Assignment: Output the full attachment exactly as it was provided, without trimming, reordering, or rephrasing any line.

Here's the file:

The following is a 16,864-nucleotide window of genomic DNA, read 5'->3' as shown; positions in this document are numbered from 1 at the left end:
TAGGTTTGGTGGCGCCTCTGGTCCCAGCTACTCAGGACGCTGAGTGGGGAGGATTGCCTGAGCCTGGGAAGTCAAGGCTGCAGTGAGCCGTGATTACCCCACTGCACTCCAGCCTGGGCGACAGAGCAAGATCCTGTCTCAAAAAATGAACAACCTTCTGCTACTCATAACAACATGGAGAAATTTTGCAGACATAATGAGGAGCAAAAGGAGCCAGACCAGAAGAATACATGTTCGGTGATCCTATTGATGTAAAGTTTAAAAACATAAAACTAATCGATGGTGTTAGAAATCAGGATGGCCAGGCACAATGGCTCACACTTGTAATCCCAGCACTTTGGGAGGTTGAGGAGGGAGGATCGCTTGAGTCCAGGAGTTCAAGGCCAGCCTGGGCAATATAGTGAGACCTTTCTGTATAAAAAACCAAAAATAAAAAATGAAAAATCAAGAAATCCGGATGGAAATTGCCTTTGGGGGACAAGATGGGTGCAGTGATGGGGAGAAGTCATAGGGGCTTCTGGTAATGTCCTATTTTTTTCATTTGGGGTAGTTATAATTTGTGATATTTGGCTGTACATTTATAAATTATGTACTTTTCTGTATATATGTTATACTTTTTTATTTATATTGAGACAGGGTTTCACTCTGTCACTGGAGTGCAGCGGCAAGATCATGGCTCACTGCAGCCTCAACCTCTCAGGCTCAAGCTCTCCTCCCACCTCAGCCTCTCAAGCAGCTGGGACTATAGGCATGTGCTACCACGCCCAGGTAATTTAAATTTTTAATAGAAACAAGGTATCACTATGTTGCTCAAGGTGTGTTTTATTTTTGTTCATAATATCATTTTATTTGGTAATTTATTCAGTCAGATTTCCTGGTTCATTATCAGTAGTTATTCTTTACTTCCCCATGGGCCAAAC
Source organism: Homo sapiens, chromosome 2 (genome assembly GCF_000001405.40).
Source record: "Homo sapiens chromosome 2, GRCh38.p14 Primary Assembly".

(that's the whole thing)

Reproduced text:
The following is a 16,864-nucleotide window of genomic DNA, read 5'->3' as shown; positions in this document are numbered from 1 at the left end:
TAGGTTTGGTGGCGCCTCTGGTCCCAGCTACTCAGGACGCTGAGTGGGGAGGATTGCCTGAGCCTGGGAAGTCAAGGCTGCAGTGAGCCGTGATTACCCCACTGCACTCCAGCCTGGGCGACAGAGCAAGATCCTGTCTCAAAAAATGAACAACCTTCTGCTACTCATAACAACATGGAGAAATTTTGCAGACATAATGAGGAGCAAAAGGAGCCAGACCAGAAGAATACATGTTCGGTGATCCTATTGATGTAAAGTTTAAAAACATAAAACTAATCGATGGTGTTAGAAATCAGGATGGCCAGGCACAATGGCTCACACTTGTAATCCCAGCACTTTGGGAGGTTGAGGAGGGAGGATCGCTTGAGTCCAGGAGTTCAAGGCCAGCCTGGGCAATATAGTGAGACCTTTCTGTATAAAAAACCAAAAATAAAAAATGAAAAATCAAGAAATCCGGATGGAAATTGCCTTTGGGGGACAAGATGGGTGCAGTGATGGGGAGAAGTCATAGGGGCTTCTGGTAATGTCCTATTTTTTTCATTTGGGGTAGTTATAATTTGTGATATTTGGCTGTACATTTATAAATTATGTACTTTTCTGTATATATGTTATACTTTTTTATTTATATTGAGACAGGGTTTCACTCTGTCACTGGAGTGCAGCGGCAAGATCATGGCTCACTGCAGCCTCAACCTCTCAGGCTCAAGCTCTCCTCCCACCTCAGCCTCTCAAGCAGCTGGGACTATAGGCATGTGCTACCACGCCCAGGTAATTTAAATTTTTAATAGAAACAAGGTATCACTATGTTGCTCAAGGTGTGTTTTATTTTTGTTCATAATATCATTTTATTTGGTAATTTATTCAGTCAGATTTCCTGGTTCATTATCAGTAGTTATTCTTTACTTCCCCATGGGCCAAAC
Source organism: Homo sapiens, chromosome 2 (genome assembly GCF_000001405.40).
Source record: "Homo sapiens chromosome 2, GRCh38.p14 Primary Assembly".